4. To Make Frosting: Combine the softened cream cheese, vanilla, milk and confectioners' sugar. Mix until smooth and spread over cooled cake. Top with flaked coconut.






Easter Ham


Ham in natural juices. This grade is somewhat confusingly named since the "natural juices" are actually added water (many hams of this grade weigh up to 10% more than their raw weight due to the extra water). These hams have a fine, meaty quality when baked, and the added water does help ensure that they stay juicy. This grade is a good value and is readily available at most supermarkets.

Ham, water added. The percentage of added water in this grade will be stated on the label (usually in fine print). A ham that says "water added--15%" means it weighs 15% more than its raw weight.

Ham and water product. Most producers of this lowest grade pump as much water as they can into the ham, which adds weight and allows them to sell it at a lower price. If the amount of water exceeds 50%, the ham must be labeled "water and ham product," since there is more water by weight than meat.


I buy “Ham with Natural Juices” or just plain ‘ol “Ham.” There are several grades of him, and it all has to do with how much water is injected (which keeps it moist). Ham labeled “with water added” or “ham and water product” in the lower quality, and and it’s something that I don’t recommend. There’s so much water added to the ham that it becomes tasteless and its texture spongy. Spongy ham is not good eats, especially for celebrating Easter.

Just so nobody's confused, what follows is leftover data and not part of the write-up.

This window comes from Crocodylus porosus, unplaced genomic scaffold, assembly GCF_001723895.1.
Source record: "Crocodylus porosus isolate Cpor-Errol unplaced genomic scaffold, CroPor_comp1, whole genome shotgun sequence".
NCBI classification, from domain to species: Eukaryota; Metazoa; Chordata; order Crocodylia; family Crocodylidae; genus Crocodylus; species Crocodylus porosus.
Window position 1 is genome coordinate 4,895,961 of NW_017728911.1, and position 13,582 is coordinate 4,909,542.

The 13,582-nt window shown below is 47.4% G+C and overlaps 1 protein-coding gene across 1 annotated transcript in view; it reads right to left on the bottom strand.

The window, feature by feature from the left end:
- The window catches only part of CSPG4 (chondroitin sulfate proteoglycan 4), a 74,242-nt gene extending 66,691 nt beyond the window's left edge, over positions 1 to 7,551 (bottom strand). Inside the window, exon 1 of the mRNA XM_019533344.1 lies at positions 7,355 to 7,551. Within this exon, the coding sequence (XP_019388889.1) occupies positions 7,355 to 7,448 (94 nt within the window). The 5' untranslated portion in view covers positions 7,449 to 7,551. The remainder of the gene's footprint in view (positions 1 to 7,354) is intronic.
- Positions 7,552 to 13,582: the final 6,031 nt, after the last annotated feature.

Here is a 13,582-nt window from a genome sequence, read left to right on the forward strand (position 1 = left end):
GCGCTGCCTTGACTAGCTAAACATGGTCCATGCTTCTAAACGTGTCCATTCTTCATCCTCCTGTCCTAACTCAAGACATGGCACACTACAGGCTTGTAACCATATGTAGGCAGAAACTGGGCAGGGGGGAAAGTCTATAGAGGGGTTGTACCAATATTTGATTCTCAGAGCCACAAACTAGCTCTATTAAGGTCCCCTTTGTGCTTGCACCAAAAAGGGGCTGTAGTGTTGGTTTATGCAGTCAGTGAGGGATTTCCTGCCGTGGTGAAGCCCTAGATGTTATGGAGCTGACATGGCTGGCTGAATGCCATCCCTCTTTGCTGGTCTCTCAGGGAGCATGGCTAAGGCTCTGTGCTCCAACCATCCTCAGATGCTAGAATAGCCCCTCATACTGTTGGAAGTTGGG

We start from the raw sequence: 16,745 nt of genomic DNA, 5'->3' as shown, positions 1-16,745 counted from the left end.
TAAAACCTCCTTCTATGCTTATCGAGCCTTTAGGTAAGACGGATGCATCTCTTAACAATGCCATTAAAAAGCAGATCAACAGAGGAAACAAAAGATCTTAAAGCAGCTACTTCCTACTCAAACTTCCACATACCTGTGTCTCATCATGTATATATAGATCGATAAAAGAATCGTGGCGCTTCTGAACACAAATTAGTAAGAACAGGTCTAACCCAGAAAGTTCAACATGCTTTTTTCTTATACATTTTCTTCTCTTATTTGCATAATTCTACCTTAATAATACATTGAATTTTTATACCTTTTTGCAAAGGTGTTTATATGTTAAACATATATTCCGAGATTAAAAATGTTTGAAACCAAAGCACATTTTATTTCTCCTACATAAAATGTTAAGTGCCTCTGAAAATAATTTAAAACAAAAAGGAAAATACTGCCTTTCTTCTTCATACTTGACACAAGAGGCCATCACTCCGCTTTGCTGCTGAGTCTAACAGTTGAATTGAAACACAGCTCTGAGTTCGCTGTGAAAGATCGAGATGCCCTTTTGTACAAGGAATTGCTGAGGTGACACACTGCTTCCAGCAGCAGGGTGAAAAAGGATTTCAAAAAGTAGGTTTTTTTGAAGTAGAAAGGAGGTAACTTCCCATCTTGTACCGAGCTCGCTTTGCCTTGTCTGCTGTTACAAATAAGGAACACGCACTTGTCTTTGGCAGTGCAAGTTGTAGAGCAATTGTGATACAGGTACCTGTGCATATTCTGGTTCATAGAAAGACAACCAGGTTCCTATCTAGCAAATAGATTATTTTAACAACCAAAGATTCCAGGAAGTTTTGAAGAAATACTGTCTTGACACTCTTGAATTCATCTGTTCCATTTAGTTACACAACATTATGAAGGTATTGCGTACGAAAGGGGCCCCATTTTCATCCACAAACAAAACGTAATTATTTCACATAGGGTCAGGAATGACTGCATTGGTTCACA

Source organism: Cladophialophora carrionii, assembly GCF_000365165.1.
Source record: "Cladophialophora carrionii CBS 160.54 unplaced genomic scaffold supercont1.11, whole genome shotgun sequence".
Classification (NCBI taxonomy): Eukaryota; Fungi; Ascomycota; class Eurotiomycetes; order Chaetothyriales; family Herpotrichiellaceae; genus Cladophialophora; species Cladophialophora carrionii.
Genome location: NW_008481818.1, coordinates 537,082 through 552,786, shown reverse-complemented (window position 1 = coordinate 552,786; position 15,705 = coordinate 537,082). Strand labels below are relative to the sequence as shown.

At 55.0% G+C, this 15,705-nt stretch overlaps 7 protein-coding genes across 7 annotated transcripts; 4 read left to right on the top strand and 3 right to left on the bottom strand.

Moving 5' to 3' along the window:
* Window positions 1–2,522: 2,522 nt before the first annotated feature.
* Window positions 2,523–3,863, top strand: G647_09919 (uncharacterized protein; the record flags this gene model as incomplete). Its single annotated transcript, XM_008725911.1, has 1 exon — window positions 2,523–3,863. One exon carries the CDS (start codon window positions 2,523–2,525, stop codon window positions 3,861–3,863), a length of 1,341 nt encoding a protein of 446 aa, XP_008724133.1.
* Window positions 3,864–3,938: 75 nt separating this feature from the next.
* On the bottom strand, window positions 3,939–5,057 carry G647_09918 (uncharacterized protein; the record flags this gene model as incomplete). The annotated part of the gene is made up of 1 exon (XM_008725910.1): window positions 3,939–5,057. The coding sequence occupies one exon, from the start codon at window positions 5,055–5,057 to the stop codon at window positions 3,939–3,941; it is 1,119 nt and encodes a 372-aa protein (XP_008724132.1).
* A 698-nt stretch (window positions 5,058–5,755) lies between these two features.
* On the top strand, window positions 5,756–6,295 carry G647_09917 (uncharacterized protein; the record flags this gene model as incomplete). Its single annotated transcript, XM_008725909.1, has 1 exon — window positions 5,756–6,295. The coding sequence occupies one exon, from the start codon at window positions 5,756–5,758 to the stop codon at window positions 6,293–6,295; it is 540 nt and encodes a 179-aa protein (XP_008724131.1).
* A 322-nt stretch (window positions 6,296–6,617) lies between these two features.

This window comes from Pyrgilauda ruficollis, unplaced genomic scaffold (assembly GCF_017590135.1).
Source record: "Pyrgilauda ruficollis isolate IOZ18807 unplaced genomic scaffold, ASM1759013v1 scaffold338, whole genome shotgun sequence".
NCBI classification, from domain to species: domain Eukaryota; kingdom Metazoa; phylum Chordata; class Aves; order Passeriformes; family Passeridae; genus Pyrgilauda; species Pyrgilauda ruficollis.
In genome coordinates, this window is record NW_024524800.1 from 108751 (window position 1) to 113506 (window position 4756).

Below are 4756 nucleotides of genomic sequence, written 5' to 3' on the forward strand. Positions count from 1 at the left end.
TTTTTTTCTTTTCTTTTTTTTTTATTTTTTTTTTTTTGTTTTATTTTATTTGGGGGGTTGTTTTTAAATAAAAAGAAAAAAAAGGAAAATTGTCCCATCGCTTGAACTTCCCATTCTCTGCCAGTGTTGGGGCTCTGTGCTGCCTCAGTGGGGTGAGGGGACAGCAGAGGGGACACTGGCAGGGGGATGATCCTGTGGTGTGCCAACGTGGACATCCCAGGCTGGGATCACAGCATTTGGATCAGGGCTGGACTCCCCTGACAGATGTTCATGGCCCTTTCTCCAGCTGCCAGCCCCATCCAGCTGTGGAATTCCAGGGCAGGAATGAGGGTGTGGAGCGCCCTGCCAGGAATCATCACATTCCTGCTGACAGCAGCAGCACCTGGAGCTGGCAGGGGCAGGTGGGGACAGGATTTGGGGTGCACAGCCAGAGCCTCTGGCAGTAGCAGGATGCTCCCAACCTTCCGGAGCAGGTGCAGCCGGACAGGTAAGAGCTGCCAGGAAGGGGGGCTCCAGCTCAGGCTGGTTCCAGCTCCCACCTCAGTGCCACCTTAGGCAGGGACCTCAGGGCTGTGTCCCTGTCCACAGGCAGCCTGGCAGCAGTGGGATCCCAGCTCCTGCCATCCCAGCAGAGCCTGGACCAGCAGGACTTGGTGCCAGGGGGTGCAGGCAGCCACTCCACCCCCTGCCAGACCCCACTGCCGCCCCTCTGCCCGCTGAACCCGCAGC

How to Score a Ham

Whole, fully cooked ham comes with the rind partially trimmed and a white layer of fat covering the meat. Don't remove the fat layer—it flavors the roast and keeps it moist during cooking.
However, the fat does need to be scored, or lightly cut, before cooking so that it crisps up as the meat roasts. The easiest way to do this is with a small chef's knife. Make crosshatches about 1/3 inch deep and spaced an inch or so apart, creating a diamond pattern over the entire surface.
The crosshatches will help the fat to crisp up, and a pretty diamond pattern will emerge during roasting. It's easiest to slice the ham roast with the fat still on, and let diners work around the fat. Also, if there are leftovers to be stashed in the fridge, the cap of fat will keep the meat moist. If you do choose to remove the fat, pry your fingers underneath the cap of fat and pull gently.
List of Ingredients


1 Fully-cooked Ham Half
Whole Cloves
Pineapple Rings and Maraschino Cherries

Ingredients for Glaze
About 6 ounces of Coke or other Cola
1 Cup of packed Brown Sugar
Pineapple or Orange Juice (to taste)
Ground Cinnamon (to taste)
Ground Cloves (to taste)
1 Tablespoon of Butter or Margarine (optional)




Recipe

Mix the ingredients for the glaze in a small saucepan and heat over Medium heat until sugar is melted and ingredients are blended. The glaze should be syrupy-thick. If too thin or runny, add more brown sugar. Set aside for the moment.

Score the top of the ham diagonally and stud with whole cloves. Garnish with pineapple rings (hold them in place with toothpicks while baking). Place a cherry in the middle of each ring.

Pour ham glaze over the top. Bake in a 350-degree Fahrenheit oven until heated throughout (about 15 minutes per pound).